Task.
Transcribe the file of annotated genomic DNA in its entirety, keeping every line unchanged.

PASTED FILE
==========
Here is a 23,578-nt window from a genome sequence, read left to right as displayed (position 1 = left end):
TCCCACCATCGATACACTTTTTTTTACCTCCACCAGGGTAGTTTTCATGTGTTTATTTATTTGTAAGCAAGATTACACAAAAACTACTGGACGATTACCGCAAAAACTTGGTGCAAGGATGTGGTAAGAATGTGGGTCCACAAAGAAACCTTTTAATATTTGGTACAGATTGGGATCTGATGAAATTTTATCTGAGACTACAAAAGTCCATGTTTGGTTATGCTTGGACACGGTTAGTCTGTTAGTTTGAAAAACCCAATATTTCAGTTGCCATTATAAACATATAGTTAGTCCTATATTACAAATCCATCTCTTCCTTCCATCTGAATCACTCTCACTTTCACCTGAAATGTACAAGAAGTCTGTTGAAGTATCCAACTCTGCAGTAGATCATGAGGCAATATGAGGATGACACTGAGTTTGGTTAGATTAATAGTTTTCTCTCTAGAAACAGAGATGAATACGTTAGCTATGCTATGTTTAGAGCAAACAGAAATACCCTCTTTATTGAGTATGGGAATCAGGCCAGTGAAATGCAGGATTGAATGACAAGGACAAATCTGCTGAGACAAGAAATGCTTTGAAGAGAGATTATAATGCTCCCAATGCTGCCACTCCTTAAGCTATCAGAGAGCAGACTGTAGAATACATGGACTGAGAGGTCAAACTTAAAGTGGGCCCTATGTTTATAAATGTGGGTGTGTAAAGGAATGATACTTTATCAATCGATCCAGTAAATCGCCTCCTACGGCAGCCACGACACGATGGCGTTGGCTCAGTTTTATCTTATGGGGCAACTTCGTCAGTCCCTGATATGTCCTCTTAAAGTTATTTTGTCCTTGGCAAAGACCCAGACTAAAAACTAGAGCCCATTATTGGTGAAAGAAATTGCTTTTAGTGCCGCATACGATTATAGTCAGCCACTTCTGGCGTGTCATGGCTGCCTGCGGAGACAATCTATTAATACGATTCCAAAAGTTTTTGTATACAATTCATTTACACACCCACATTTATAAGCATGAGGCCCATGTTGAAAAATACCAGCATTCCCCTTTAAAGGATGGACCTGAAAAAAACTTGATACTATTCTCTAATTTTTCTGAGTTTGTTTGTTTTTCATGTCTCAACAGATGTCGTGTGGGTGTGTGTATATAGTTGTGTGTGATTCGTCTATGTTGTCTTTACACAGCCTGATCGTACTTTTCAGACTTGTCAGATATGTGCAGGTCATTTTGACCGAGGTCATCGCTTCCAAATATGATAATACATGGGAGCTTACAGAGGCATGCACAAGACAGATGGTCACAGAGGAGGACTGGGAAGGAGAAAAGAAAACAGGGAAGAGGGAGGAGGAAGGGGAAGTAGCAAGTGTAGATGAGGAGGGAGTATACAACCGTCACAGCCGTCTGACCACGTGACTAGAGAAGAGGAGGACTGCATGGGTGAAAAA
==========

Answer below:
Here is a 23,578-nt window from a genome sequence, read left to right as displayed (position 1 = left end):
TCCCACCATCGATACACTTTTTTTTACCTCCACCAGGGTAGTTTTCATGTGTTTATTTATTTGTAAGCAAGATTACACAAAAACTACTGGACGATTACCGCAAAAACTTGGTGCAAGGATGTGGTAAGAATGTGGGTCCACAAAGAAACCTTTTAATATTTGGTACAGATTGGGATCTGATGAAATTTTATCTGAGACTACAAAAGTCCATGTTTGGTTATGCTTGGACACGGTTAGTCTGTTAGTTTGAAAAACCCAATATTTCAGTTGCCATTATAAACATATAGTTAGTCCTATATTACAAATCCATCTCTTCCTTCCATCTGAATCACTCTCACTTTCACCTGAAATGTACAAGAAGTCTGTTGAAGTATCCAACTCTGCAGTAGATCATGAGGCAATATGAGGATGACACTGAGTTTGGTTAGATTAATAGTTTTCTCTCTAGAAACAGAGATGAATACGTTAGCTATGCTATGTTTAGAGCAAACAGAAATACCCTCTTTATTGAGTATGGGAATCAGGCCAGTGAAATGCAGGATTGAATGACAAGGACAAATCTGCTGAGACAAGAAATGCTTTGAAGAGAGATTATAATGCTCCCAATGCTGCCACTCCTTAAGCTATCAGAGAGCAGACTGTAGAATACATGGACTGAGAGGTCAAACTTAAAGTGGGCCCTATGTTTATAAATGTGGGTGTGTAAAGGAATGATACTTTATCAATCGATCCAGTAAATCGCCTCCTACGGCAGCCACGACACGATGGCGTTGGCTCAGTTTTATCTTATGGGGCAACTTCGTCAGTCCCTGATATGTCCTCTTAAAGTTATTTTGTCCTTGGCAAAGACCCAGACTAAAAACTAGAGCCCATTATTGGTGAAAGAAATTGCTTTTAGTGCCGCATACGATTATAGTCAGCCACTTCTGGCGTGTCATGGCTGCCTGCGGAGACAATCTATTAATACGATTCCAAAAGTTTTTGTATACAATTCATTTACACACCCACATTTATAAGCATGAGGCCCATGTTGAAAAATACCAGCATTCCCCTTTAAAGGATGGACCTGAAAAAAACTTGATACTATTCTCTAATTTTTCTGAGTTTGTTTGTTTTTCATGTCTCAACAGATGTCGTGTGGGTGTGTGTATATAGTTGTGTGTGATTCGTCTATGTTGTCTTTACACAGCCTGATCGTACTTTTCAGACTTGTCAGATATGTGCAGGTCATTTTGACCGAGGTCATCGCTTCCAAATATGATAATACATGGGAGCTTACAGAGGCATGCACAAGACAGATGGTCACAGAGGAGGACTGGGAAGGAGAAAAGAAAACAGGGAAGAGGGAGGAGGAAGGGGAAGTAGCAAGTGTAGATGAGGAGGGAGTATACAACCGTCACAGCCGTCTGACCACGTGACTAGAGAAGAGGAGGACTGCATGGGTGAAAAA